Students With Disabilities
If your child has a disability, lives in Gilchrist County, is between ages three and twenty-one, and has not graduated from high school, he is entitled to receive educational services beginning with pre-kindergarten.
Since every child has his own needs, the services offered by the school will be different for different children. The school will want your help in designing the best program for your child. You will be asked to work with the school by
• giving information
• asking questions
• making suggestions
• helping to make decisions
As a parent you will want to know what to expect...
There are a number of things that must happen before your child can receive a special program.
Your child’s progress is monitored and results are used to make decisions about additional instruction and intervention through Florida’s Problem Solving and Response to Instruction/Intervention Model (RtI). Response to Intervention (RtI) is a process that provides intervention and educational support to all students at increasing levels of intensity based on their individual needs. The goal is to prevent problems and intervene early so that students can be successful. RtI has three tiers that build upon one another. Each tier provides intensive levels of support, while high quality research based instructional and behavioral supports are provided within a collaborative model.
- Tier 1 includes high quality instruction
- Tier 2 includes additional targeted, supplemental instruction and intervention
- Tier 3 includes intensive interventions
Information is collected throughout each tier through screening programs, checklists, teacher and counselor observations, standardized tests and collaboration with parents along the way. Persons from whom relevant information is gathered include parents, teachers, psychologists, and other school specialists, physicians, and other professional personnel as well as the child.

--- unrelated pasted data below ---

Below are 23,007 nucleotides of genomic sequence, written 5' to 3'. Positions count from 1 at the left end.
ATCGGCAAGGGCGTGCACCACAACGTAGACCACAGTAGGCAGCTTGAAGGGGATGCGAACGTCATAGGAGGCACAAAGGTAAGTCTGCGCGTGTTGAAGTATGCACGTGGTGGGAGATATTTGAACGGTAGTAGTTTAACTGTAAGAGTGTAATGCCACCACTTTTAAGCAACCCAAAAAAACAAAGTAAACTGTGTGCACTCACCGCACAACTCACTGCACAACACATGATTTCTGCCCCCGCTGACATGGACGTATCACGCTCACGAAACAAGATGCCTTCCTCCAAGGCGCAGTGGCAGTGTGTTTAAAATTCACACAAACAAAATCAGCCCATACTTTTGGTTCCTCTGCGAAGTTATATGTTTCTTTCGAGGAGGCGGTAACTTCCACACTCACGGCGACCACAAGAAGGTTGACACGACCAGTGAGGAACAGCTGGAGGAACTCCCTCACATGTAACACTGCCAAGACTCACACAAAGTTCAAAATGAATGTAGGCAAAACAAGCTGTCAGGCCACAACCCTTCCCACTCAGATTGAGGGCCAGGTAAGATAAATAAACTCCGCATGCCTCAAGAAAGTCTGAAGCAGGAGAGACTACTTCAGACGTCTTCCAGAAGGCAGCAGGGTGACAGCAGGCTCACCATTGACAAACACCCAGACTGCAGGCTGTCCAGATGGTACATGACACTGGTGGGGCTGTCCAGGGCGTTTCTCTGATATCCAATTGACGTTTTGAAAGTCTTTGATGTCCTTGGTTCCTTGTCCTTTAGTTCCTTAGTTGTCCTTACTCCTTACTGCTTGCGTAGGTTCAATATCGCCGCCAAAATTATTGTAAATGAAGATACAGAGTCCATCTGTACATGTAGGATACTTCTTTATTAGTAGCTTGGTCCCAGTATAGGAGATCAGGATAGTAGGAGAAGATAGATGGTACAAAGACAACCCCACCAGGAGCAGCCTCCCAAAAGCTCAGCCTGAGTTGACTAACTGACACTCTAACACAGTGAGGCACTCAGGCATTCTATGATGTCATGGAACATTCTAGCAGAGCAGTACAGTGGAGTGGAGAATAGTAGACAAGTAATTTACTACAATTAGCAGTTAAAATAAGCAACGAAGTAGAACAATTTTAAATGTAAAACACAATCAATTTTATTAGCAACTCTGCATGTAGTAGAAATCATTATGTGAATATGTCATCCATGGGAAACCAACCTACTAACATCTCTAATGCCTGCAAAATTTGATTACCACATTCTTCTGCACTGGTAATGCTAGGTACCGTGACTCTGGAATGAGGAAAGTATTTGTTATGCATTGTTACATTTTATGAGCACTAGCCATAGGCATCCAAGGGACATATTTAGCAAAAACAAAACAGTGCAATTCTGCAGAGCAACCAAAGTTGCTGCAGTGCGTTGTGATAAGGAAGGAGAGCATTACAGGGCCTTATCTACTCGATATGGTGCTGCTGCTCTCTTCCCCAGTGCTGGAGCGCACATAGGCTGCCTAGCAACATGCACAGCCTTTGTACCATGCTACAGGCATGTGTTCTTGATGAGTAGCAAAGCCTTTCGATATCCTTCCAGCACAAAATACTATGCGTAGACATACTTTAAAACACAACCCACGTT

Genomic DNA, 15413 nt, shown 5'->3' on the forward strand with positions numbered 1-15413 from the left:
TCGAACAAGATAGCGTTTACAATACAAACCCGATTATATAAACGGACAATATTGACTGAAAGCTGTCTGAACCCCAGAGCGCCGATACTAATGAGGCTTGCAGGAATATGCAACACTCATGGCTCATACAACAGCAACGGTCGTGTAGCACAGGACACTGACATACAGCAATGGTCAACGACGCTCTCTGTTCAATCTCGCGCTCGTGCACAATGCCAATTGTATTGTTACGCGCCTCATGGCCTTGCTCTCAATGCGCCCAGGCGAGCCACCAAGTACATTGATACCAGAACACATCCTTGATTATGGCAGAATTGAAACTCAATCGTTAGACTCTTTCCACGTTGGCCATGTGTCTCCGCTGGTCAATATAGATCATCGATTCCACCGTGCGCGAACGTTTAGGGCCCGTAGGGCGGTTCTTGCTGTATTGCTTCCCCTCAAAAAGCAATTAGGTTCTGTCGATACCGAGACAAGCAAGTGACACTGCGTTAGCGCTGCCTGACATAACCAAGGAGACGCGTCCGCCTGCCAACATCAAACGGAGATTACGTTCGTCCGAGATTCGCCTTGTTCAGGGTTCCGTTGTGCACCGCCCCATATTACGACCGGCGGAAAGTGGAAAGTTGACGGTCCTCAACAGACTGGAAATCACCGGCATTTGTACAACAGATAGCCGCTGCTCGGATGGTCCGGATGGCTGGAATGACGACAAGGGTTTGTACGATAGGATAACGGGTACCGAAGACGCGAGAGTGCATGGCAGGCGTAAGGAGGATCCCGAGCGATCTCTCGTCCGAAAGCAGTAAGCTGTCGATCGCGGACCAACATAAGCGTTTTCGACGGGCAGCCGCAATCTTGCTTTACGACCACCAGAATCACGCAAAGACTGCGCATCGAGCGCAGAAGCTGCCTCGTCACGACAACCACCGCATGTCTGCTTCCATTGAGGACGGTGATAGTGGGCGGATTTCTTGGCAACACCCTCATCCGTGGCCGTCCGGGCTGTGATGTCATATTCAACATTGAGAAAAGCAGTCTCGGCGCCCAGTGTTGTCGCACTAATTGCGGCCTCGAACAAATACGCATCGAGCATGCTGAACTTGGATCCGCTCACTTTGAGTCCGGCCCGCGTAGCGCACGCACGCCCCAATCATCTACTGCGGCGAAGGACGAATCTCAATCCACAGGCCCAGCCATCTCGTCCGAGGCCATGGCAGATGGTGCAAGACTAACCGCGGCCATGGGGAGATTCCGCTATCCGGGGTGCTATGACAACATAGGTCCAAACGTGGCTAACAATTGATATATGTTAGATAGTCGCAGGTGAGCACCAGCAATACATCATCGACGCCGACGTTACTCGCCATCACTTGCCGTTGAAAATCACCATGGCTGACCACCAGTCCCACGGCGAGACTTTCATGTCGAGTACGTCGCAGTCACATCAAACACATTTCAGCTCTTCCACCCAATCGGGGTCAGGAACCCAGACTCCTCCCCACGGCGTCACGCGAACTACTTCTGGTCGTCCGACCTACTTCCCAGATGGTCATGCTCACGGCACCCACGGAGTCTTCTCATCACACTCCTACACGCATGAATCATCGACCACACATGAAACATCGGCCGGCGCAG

Data about the student is used to help in the development of appropriate educational interventions and programs for all students and for reports required by state and federal agencies. School wide screenings are provided to determine which students need closer monitoring or additional interventions. If school personnel determine that further evaluation of a child is called for, the child’s parent/guardian will be consulted before the school proceeds. A parent may request an evaluation to determine eligibility for Exceptional Student Education at any time, however data must be made available from the RtI process to be able to determine if a student is eligible for Exceptional Student Education services.
The evaluation consists of gathering all data from the RtI process, in addition to conducting further testing if needed. A report will be written, and you will be invited and encouraged to attend an Eligibility Staffing. The people at the staffing meeting will recommend whether your child is eligible for exceptional student education. A child is eligible when he meets the requirements listed in the State Board of Education Rules for exceptional student education.
If the members of the eligibility staffing team decide that your child has a disability and needs an exceptional student education program, the next step is to write an individual educational plan. This is often called an IEP. This IEP could be developed the same day the eligibility determination is made or at a mutually agreed upon time within 30 days of the eligibility staffing date. The IEP is a plan that tells you, the teachers, and other school staff what special programs and related services will be provided to your child. These services will be designed to meet your child’s learning needs.
Your child cannot receive exceptional student education services and related services until the IEP is written.
After the IEP has been developed and you have given your written consent for your child to receive special education and services, services will begin promptly on the date that the IEP team determines as the initiation date.